That’s more of a guideline than an inevitability as different species have different tolerance toward ammonia and nitrites.

How to Start the Nitrogen Cycle in a New Tank

There are several ways to make a new tank safe for livestock. 

The simplest is to wait, with the filter running, for two months. Bacteria live all around us, they will find their way to your tank, even if it has a lid.

But there are ways to speed up the process a bit.

Starting Bacteria

Nowadays, many fish stores can sell you a vial of starting bacteria. It is a concentrated colony of bacteria that will kickstart the process and will shorten the whole process.

If you go this route, still, wait for at least 10 days before adding your first fish. Some stores may offer you starting bacteria and detoxifying liquids that remove ammonia and nitrites.

While having those is certainly helpful in the long run, using them early on to stabilize the water is risky. It is better to invest your starting budget in reliable reagent tests to measure ammonia and nitrite levels and wait for them to go down by themselves.

This would ensure that the nitrogen cycle is truly underway and that adding fish is safe.

Always add a few (inexpensive) fish at first and observe them carefully for any signs of stress. If they are healthy for a week, you can add a new batch but don’t overstock the tank early on, as beneficial bacteria take time to colonize everything. Adding too many fish early on can overwhelm the bacteria’s capacity to process waste.

In turn, this would break the nitrogen cycle, leading to mass death.

Add Ammonia

There are ammonia products, too. Ammonia is the main food for Nitrosomonas bacteria that break it down to NO2, nitrite.

However, paying for concentrated ammonia is largely a waste of money.

A better idea is to buy fish food that you are going to be using anyway, once the tank is populated. “Feed” the empty tank a tiny amount of food for the first 3-4 days. The fish food will start decaying, releasing ammonia that, you guessed it, will feed the bacteria.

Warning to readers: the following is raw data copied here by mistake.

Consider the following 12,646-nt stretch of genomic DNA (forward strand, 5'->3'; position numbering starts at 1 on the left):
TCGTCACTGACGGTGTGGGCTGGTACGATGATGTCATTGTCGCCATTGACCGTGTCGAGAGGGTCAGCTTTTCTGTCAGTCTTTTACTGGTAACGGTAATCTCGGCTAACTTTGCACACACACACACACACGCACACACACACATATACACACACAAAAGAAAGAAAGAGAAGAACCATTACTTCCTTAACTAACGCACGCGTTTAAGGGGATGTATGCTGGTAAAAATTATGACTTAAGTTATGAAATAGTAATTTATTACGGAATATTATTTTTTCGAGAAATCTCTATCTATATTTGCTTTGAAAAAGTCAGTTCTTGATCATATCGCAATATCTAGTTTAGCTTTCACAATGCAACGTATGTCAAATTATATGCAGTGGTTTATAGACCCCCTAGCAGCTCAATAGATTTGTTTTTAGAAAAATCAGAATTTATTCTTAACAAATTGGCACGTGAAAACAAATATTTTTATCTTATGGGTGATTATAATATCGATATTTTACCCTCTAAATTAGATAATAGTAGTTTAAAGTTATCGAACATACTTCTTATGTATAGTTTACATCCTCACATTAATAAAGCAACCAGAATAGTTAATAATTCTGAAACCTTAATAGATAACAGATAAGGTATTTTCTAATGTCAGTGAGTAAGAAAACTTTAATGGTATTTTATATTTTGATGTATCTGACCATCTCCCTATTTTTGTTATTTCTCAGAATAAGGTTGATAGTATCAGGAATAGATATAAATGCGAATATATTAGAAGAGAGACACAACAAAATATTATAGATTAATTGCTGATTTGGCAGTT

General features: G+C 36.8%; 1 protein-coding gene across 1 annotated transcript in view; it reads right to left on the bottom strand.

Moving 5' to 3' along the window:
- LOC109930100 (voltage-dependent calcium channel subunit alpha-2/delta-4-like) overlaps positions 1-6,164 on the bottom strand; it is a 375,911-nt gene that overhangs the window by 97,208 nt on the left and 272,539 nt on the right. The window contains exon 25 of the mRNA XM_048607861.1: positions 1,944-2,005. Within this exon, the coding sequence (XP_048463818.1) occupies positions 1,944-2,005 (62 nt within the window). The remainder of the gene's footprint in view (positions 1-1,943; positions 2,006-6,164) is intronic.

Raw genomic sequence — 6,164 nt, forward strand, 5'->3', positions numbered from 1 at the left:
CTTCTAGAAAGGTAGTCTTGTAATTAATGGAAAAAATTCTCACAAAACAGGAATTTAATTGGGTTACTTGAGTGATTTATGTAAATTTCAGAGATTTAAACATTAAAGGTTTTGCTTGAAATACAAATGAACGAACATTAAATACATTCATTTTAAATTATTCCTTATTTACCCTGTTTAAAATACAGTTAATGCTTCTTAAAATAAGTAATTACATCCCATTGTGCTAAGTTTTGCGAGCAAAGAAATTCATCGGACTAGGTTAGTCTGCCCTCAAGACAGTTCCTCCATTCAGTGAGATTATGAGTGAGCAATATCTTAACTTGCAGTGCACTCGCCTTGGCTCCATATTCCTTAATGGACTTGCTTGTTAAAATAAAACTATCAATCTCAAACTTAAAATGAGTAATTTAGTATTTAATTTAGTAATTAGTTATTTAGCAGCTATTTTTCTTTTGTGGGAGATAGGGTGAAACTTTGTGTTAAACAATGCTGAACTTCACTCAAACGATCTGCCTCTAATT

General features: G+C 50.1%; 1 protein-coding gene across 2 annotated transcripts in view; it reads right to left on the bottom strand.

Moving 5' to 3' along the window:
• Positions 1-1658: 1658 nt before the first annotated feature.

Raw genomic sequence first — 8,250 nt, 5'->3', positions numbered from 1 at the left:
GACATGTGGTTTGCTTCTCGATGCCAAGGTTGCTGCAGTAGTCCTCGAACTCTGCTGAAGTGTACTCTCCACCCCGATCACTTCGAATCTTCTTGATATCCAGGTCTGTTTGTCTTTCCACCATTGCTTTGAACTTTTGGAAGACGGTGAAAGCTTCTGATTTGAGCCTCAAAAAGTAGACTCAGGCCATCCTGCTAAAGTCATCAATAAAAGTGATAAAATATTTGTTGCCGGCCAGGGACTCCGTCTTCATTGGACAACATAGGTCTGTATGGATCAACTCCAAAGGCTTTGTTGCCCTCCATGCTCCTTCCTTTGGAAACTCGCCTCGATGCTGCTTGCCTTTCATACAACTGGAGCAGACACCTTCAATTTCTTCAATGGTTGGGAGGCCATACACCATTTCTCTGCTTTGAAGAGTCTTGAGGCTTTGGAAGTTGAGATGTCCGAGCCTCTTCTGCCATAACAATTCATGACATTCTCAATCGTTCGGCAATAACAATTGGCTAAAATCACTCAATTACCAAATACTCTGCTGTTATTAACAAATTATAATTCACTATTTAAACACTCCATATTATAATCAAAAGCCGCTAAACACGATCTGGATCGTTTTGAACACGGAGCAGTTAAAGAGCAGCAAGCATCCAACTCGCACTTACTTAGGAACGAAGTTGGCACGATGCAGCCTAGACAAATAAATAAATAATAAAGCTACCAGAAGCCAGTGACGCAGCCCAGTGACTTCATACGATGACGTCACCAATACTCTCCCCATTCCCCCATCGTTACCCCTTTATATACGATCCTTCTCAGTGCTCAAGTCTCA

Add Filter Media from Another Tank

If you have an established tank, getting a piece of its filter media for the new tank is a great way to shorten the waiting period and avoid new tank syndrome.

Essentially, the media from an established tank is chock-full of the desired bacteria. The same goes for its hardscape and substrate, which can also be transferred over.

Just make sure the established tank is completely free of pathogens, as they will travel across as well.

I’ve started new tanks in as few as five days by adding the sponge filter of an old tank.

Can You Add Fish in a Brand New Tank?

Adding a fish or two to a tank that is not fully cycled is possible, albeit a bit risky. Fish waste will help bacterial growth, but you must change the water regularly to keep the fish alive.

This is known as fish-in cycle, but it can harm the fish if left unattended.

Fishless cycling is way safer, even if it is more boring.

How Long Does It Take for New Tank Syndrome to Go Away?

A new tank will always take some time before it is safe for fish or shrimp. Even sturdy species like betta can die from a new tank syndrome if put too soon into the aquarium.